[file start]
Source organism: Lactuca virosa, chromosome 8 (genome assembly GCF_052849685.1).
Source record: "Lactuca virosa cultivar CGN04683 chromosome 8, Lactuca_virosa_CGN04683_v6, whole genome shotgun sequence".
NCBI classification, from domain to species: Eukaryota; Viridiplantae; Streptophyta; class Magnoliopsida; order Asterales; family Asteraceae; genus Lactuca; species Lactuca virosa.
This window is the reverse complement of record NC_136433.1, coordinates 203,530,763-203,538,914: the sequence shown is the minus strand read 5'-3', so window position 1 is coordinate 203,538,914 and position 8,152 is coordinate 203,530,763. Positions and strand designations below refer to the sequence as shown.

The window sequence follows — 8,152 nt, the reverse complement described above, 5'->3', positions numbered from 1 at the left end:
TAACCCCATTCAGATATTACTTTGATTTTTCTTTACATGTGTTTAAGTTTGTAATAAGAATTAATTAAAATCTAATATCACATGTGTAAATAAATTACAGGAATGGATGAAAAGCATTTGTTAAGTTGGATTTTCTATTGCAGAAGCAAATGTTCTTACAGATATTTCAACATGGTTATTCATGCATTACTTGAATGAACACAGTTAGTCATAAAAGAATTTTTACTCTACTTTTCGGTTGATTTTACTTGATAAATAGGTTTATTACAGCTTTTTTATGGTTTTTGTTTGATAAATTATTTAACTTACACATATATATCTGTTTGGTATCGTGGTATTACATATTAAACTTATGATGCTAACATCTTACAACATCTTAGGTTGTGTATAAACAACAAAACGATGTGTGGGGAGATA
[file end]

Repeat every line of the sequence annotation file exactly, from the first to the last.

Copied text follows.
Source organism: Lactuca virosa, chromosome 8 (genome assembly GCF_052849685.1).
Source record: "Lactuca virosa cultivar CGN04683 chromosome 8, Lactuca_virosa_CGN04683_v6, whole genome shotgun sequence".
NCBI classification, from domain to species: Eukaryota; Viridiplantae; Streptophyta; class Magnoliopsida; order Asterales; family Asteraceae; genus Lactuca; species Lactuca virosa.
This window is the reverse complement of record NC_136433.1, coordinates 203,530,763-203,538,914: the sequence shown is the minus strand read 5'-3', so window position 1 is coordinate 203,538,914 and position 8,152 is coordinate 203,530,763. Positions and strand designations below refer to the sequence as shown.

The window sequence follows — 8,152 nt, the reverse complement described above, 5'->3', positions numbered from 1 at the left end:
TAACCCCATTCAGATATTACTTTGATTTTTCTTTACATGTGTTTAAGTTTGTAATAAGAATTAATTAAAATCTAATATCACATGTGTAAATAAATTACAGGAATGGATGAAAAGCATTTGTTAAGTTGGATTTTCTATTGCAGAAGCAAATGTTCTTACAGATATTTCAACATGGTTATTCATGCATTACTTGAATGAACACAGTTAGTCATAAAAGAATTTTTACTCTACTTTTCGGTTGATTTTACTTGATAAATAGGTTTATTACAGCTTTTTTATGGTTTTTGTTTGATAAATTATTTAACTTACACATATATATCTGTTTGGTATCGTGGTATTACATATTAAACTTATGATGCTAACATCTTACAACATCTTAGGTTGTGTATAAACAACAAAACGATGTGTGGGGAGATA